11-15 July 2011

SciCADE 2011

hosted by the Fields Institute,
held at the University of Toronto

New Talent Award

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Validated Integration Methods for ODEs, II
Organized by
Markus Neher, Karlsruhe Institute of Technology, Germany

Validated integration methods for ODEs aim at computing rigorous bounds for specific solutions of ODEs. Interval arithmetic has been used for almost 50 years for this purpose. Recently, Taylor model methods for ODEs have been developed by Berz and Makino by combining interval arithmetic with computer algebra. Taylor models reduce the dependency problem and the wrapping effect intrinsic to interval arithmetic. They also benefit from their capability of representing nonconvex sets, which is especially advantageous for enclosing the flows of nonlinear ODEs.

The talks in the minisymosium report on recent developments in validated methods for ODEs, including applications to practical problems.

Ned Nedialkov, McMaster University, Hamilton, Ontario.

An interval method for ODEs, the VNODE-LP solver, and literate programming
Interval numerical methods produce rigorous bounds that are guaranteed to contain mathematically correct solutions. Such bounds are typically used to ensure that critical calculations are accurate and reliable by proving that a solution is within certain bounds. However, an error in the implementation of such a method may invalidate its rigor.

N. Nedialkov is the author of VNODE-LP: a C++ package for computing rigorous bounds in IVPs for ODEs. A distinctive feature of this solver is that it is developed entirely using Literate Programming--- the theory, documentation, and source code of VNODE-LP are interwoven in a single document from which the source code is extracted. As a result, the correctness of the implementation can be certified by human experts, by reviewing its LP document, similarly to how a scientific work is examined for correctness in a peer-review process.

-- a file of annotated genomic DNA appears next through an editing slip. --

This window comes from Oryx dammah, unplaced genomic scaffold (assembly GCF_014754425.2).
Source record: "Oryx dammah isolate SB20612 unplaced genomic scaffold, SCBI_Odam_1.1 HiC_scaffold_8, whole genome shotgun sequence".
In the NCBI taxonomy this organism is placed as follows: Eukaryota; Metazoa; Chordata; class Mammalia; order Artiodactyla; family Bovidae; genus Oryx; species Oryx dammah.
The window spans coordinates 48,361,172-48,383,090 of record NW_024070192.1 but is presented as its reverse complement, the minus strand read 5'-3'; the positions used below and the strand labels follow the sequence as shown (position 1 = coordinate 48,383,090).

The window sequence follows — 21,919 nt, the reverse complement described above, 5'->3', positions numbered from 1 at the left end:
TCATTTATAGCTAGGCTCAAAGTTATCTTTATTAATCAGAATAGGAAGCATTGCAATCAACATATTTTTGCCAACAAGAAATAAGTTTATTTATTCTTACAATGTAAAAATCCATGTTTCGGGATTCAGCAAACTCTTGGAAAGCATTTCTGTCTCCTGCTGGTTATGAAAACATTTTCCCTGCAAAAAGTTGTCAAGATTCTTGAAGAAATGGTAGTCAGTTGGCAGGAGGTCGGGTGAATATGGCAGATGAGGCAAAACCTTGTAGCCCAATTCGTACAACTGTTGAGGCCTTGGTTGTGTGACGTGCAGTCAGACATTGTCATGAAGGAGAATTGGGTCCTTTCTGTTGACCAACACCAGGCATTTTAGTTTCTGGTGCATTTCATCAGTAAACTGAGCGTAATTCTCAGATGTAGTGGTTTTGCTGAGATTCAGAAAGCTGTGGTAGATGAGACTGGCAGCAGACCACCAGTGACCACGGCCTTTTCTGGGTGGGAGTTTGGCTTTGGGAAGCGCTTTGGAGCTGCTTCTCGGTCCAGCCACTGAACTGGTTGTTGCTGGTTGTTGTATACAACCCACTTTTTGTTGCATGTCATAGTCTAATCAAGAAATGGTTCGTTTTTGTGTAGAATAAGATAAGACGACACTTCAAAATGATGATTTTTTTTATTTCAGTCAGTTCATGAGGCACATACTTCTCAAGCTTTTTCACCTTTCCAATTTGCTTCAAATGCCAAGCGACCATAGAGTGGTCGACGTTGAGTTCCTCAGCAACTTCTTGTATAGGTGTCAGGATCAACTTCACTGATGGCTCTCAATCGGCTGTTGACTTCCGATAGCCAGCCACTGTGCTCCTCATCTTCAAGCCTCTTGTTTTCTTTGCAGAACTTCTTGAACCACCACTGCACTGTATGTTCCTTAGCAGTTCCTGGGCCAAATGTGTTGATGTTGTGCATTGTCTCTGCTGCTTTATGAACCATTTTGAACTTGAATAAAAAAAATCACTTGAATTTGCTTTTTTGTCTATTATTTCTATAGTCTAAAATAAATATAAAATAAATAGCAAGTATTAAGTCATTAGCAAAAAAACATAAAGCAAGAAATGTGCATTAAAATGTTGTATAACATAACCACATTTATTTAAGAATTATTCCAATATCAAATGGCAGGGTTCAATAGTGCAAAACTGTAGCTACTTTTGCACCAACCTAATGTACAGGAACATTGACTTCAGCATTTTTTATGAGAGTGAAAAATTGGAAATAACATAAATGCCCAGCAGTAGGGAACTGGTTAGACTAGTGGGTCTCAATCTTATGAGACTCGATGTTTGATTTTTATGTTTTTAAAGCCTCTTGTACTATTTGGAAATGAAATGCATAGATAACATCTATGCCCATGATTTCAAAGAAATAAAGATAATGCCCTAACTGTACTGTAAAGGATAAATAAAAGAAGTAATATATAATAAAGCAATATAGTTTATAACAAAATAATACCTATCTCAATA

This talk provides an overview of numerical methods behind VNODE-LP, its capabilities, and implementation. It also presents the author's experience using literate programming for producing verifiable numerical software.

Wayne Hayes
University of California, Irvine

Tinkerbell is Chaotic

Shadowing is a method of backward error analysis that plays a important role in hyperbolic dynamics. In this paper, the shadowing by containment framework is revisited, including a new shadowing theorem. This new theorem has several advantages with respect to
existing shadowing theorems: it does not require injectivity or differentiability, and its hypothesis can be easily verified using interval arithmetic. As an application of this new theorem, shadowing by containment is shown to be applicable to infinite length orbits and is used to provide a computer assisted proof of the presence of chaos in the well-known non-injective Tinkerbell map.

Pierluigi Di Lizia,
Politecnico di Milano, Italy

Rigorous Integration of Asteroid Orbits

Taylor model integrators have recently shown to be a powerful tool for the validated integration of ordinary differential equations. By representing the flow of a differential equation by Taylor models a tight enclosure for the action of the differential equations on an extended region for a time step $\Delta t$ is provided. Consequently, the integrated initial conditions can be either point vectors expressed by real numbers or interval boxes. Thus, either point or interval initial conditions can be rigorously integrated, so allowing the propagation of uncertainty boxes on initial conditions.

In this work the previous feature is exploited to rigorously predict the long-term motion of Near Earth Objects and the verified identification of impact occurrence. In particular, these techniques are applied starting from a simple two-body problem up to a n-body dynamics including also relevant nongravitational perturbations. In such a way the validated integration of the motion of significant asteroids can be addressed considering initial uncertainties consistent with the current measurement accuracies.

Simple test cases that show how Taylor model based integration outperforms classical interval schemes are presented as well as a detailed analysis of Apophis 2029 close encounter. In the latter case, the beneficial effects of including both an automatic box splitting technique and a suitable description of the vector field are analyzed.